As WikiLeaks founder Julian Assange was preparing to appear today before a London court to appeal a judge’s denial of bail, his attorney Mark Stephens warned that Sweden had instigated legal proceedings in order to hand Assange over to the US authorities.
Speaking with interviewer David Frost on al-Jazeera television, Stephens said, “We have heard from the Swedish authorities there has been a secretly empanelled grand jury in Alexandria…just over the river from Washington DC, next to the Pentagon.”
Sweden is seeking to question Assange on trumped-up sexual assault charges that have been instigated by right-wing elements in Sweden, backed by the US government, in order to disrupt the efforts of WikiLeaks to continue publishing documents that expose US military atrocities and diplomatic conspiracies around the world.
In the al-Jazeera interview, Stephens said, “[T]he Swedes, we understand, have said that if he comes to Sweden, they will defer their interest in him to the Americans. Now that shows some level of collusion and embarrassment, so it does seem to me what we have here is nothing more than holding charges…so ultimately they can get their mitts on him.”
These remarks are the most direct allegation from Assange’s defense team that the Swedish charges are simply a device to seize the WikiLeaks leader and then turn him over for prosecution by the US government, or perhaps to be detained in a military or CIA prison.
The US wants to prosecute Assange for his role in the WikiLeaks exposures, but Justice Department prosecutors have yet to make public any legal basis for doing so. The secret federal grand jury in Alexandria would have been convened by the US attorney for the Eastern District of Virginia, who has prosecuted many high-profile terrorism cases, including that against Zacarias Moussaoui, an Al Qaeda member who was detained while training at a Minnesota flight school before the 9/11 attacks.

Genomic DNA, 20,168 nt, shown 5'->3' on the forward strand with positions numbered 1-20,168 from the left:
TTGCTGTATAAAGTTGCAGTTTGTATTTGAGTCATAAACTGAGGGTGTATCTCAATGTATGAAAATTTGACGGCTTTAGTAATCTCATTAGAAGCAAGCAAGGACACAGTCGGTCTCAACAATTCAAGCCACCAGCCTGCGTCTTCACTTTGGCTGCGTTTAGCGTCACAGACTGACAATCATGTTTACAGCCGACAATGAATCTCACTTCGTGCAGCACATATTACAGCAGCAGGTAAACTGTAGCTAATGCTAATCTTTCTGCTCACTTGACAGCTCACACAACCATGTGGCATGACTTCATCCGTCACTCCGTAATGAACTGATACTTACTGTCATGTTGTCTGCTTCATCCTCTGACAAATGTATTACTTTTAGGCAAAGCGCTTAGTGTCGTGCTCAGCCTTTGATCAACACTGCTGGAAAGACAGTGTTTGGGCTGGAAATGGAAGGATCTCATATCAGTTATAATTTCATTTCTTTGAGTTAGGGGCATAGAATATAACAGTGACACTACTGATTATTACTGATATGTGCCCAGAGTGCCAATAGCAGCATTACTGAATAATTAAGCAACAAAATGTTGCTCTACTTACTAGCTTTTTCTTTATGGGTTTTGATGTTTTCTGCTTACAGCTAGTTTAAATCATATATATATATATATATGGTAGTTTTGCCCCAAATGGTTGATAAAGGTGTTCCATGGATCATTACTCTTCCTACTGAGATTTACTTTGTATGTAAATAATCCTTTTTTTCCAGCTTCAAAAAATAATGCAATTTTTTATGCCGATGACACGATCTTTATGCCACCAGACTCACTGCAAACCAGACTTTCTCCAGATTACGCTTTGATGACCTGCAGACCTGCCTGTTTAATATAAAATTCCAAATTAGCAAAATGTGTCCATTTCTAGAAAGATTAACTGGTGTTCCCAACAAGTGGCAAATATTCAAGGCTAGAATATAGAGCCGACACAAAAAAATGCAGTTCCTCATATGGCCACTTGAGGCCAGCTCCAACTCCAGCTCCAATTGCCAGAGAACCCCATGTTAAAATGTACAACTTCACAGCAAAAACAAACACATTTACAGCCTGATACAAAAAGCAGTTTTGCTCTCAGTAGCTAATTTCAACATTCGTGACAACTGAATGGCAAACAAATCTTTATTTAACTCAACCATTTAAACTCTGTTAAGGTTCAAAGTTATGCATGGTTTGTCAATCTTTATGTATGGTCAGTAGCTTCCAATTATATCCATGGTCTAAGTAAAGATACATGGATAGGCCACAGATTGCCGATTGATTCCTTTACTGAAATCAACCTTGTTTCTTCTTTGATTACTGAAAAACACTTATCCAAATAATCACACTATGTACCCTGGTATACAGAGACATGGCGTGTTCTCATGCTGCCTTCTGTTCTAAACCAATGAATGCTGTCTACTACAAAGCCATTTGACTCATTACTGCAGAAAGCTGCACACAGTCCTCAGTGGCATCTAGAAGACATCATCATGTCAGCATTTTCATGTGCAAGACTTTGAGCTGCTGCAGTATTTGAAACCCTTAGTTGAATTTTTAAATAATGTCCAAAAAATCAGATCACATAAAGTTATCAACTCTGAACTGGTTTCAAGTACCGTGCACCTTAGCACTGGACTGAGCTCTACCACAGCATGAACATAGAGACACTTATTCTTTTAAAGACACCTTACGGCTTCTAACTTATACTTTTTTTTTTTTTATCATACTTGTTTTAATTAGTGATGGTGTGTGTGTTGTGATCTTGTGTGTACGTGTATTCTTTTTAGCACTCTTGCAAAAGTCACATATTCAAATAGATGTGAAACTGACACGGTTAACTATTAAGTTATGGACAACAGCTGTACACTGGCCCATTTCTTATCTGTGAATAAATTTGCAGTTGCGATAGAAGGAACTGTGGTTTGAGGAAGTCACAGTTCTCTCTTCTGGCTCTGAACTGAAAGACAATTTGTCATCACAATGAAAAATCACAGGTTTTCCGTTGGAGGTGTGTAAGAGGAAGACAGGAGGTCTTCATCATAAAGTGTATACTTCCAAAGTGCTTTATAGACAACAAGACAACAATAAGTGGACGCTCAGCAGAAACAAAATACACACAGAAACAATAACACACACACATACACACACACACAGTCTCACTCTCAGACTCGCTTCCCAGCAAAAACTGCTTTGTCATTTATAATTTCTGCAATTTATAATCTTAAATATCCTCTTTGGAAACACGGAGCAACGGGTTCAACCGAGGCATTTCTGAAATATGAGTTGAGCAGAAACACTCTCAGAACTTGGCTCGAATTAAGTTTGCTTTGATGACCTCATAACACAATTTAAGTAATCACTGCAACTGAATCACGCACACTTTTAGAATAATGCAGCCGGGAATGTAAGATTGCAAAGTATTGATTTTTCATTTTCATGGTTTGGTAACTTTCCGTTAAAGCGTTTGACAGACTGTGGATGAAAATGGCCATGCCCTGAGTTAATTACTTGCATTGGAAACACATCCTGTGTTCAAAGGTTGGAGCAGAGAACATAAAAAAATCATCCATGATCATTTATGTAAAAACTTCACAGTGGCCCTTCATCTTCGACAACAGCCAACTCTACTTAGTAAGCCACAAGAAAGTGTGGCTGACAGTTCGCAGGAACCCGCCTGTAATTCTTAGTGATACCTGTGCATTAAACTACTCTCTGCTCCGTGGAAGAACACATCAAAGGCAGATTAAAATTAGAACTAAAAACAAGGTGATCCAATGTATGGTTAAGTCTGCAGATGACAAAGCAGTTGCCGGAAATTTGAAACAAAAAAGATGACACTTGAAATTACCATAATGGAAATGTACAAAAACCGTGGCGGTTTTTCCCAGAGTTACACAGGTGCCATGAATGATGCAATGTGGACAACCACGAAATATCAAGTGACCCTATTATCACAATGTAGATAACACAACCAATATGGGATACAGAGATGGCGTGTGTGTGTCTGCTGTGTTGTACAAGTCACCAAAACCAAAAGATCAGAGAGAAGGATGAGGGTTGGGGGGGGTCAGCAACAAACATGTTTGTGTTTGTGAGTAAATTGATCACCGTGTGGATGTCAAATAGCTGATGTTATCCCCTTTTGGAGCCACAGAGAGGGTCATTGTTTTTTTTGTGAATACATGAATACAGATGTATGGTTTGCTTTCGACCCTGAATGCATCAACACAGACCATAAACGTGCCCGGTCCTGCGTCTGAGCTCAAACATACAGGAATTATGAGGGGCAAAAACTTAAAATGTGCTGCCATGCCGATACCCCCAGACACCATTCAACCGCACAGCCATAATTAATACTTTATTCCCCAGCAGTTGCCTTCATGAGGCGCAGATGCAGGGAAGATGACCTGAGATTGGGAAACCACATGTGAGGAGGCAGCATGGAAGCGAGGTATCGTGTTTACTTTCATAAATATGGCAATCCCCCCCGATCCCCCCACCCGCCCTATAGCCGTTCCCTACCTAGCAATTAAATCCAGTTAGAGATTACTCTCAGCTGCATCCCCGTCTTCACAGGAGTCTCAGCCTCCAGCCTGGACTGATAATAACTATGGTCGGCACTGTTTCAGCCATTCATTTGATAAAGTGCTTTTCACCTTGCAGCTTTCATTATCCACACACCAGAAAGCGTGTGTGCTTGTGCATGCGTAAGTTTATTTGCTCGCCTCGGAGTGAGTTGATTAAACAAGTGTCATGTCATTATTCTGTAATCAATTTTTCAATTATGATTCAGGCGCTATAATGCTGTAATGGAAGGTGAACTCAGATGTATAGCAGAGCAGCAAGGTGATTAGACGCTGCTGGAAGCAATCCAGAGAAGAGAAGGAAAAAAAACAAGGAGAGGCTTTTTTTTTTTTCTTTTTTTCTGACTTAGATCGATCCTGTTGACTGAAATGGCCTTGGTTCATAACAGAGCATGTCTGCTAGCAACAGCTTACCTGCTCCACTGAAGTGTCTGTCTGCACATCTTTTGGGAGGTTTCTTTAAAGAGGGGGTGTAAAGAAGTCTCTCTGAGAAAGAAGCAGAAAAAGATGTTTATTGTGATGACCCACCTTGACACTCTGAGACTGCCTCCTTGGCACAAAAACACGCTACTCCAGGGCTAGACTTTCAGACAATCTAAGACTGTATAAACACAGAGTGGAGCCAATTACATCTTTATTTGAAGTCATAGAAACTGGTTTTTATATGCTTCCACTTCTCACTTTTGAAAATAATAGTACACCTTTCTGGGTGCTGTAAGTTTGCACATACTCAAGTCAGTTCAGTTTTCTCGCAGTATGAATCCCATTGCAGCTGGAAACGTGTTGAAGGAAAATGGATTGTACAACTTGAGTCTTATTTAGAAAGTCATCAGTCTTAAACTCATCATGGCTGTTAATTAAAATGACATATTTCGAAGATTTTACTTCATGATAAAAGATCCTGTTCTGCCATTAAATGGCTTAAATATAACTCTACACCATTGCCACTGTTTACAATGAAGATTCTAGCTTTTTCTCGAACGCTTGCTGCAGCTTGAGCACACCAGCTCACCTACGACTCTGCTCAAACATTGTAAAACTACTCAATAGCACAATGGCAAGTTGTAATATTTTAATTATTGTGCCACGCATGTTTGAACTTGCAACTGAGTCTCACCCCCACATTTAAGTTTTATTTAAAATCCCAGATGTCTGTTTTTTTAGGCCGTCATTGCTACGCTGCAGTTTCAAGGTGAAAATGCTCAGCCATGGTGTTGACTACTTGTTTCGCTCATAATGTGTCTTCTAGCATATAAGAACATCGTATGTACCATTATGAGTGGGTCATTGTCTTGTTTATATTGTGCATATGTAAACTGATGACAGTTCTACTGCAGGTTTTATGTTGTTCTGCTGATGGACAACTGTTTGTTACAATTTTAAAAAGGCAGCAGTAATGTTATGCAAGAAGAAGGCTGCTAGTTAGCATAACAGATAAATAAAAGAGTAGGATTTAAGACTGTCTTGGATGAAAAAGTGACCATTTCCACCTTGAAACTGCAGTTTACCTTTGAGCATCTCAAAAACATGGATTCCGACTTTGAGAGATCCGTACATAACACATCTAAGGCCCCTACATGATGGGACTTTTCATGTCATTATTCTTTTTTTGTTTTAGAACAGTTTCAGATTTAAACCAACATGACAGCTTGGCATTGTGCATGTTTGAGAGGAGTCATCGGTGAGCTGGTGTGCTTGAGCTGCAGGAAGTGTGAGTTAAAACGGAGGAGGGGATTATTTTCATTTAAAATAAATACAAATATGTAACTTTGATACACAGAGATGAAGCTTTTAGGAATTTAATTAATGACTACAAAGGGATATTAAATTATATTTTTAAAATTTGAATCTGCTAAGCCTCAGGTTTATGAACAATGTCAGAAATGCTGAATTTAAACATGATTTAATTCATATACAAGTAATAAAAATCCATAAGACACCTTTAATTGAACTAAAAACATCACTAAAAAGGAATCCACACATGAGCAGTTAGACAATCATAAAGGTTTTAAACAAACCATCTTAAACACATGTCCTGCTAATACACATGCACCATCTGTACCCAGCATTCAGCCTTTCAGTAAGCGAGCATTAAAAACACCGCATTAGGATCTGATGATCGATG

A grand jury from the Eastern District would almost certainly include people employed by or with family connections to the US national security apparatus, since the Pentagon, Central Intelligence Agency and Department of Homeland Security all have their headquarters in the area.
Both Democratic and Republican politicians in Washington have jumped on the bandwagon of demonizing Assange and WikiLeaks. The outgoing Democratic chairman of the House Judiciary Committee, John Conyers of Detroit, will hold a public hearing Thursday to discuss “legal and constitutional issues raised by WikiLeaks,” including the possible use of the Espionage Act to prosecute him.
The incoming chairman of the House Homeland Security Committee, Republican Peter King of Long Island, introduced a bill last week to make it illegal to publish the names of those who supply information to the US military or intelligence agencies. King has called on Attorney General Eric Holder to prosecute Assange under the Espionage Act.
King said his new bill, the Securing Human Intelligence and Enforcing Lawful Dissemination (SHIELD) Act, would remove any ambiguity about whether Assange, an Australian citizen who published documents sent to him anonymously, could be charged with violating US law. Three US senators have introduced a similar bill in the Senate.